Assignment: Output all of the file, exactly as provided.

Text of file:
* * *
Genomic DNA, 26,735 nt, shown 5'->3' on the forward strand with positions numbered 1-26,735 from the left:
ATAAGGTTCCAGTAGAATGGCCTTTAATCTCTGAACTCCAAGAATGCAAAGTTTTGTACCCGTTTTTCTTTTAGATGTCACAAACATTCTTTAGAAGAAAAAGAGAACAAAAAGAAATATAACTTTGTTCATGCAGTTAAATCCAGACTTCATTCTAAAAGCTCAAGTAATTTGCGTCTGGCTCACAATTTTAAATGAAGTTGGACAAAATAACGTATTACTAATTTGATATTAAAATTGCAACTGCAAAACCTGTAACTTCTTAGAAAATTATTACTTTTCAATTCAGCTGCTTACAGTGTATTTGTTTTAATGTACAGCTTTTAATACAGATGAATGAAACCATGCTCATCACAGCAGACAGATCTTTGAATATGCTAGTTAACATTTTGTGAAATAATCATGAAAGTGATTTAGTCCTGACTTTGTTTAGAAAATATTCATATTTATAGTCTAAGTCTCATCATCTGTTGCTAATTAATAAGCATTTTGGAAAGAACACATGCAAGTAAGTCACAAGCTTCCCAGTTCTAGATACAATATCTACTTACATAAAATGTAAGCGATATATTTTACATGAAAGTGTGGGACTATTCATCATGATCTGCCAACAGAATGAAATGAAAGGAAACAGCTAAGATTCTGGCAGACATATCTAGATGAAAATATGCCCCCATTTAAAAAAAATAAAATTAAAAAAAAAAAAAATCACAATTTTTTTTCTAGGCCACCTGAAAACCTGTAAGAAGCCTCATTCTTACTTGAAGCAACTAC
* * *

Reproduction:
Genomic DNA, 26,735 nt, shown 5'->3' on the forward strand with positions numbered 1-26,735 from the left:
ATAAGGTTCCAGTAGAATGGCCTTTAATCTCTGAACTCCAAGAATGCAAAGTTTTGTACCCGTTTTTCTTTTAGATGTCACAAACATTCTTTAGAAGAAAAAGAGAACAAAAAGAAATATAACTTTGTTCATGCAGTTAAATCCAGACTTCATTCTAAAAGCTCAAGTAATTTGCGTCTGGCTCACAATTTTAAATGAAGTTGGACAAAATAACGTATTACTAATTTGATATTAAAATTGCAACTGCAAAACCTGTAACTTCTTAGAAAATTATTACTTTTCAATTCAGCTGCTTACAGTGTATTTGTTTTAATGTACAGCTTTTAATACAGATGAATGAAACCATGCTCATCACAGCAGACAGATCTTTGAATATGCTAGTTAACATTTTGTGAAATAATCATGAAAGTGATTTAGTCCTGACTTTGTTTAGAAAATATTCATATTTATAGTCTAAGTCTCATCATCTGTTGCTAATTAATAAGCATTTTGGAAAGAACACATGCAAGTAAGTCACAAGCTTCCCAGTTCTAGATACAATATCTACTTACATAAAATGTAAGCGATATATTTTACATGAAAGTGTGGGACTATTCATCATGATCTGCCAACAGAATGAAATGAAAGGAAACAGCTAAGATTCTGGCAGACATATCTAGATGAAAATATGCCCCCATTTAAAAAAAATAAAATTAAAAAAAAAAAAAATCACAATTTTTTTTCTAGGCCACCTGAAAACCTGTAAGAAGCCTCATTCTTACTTGAAGCAACTAC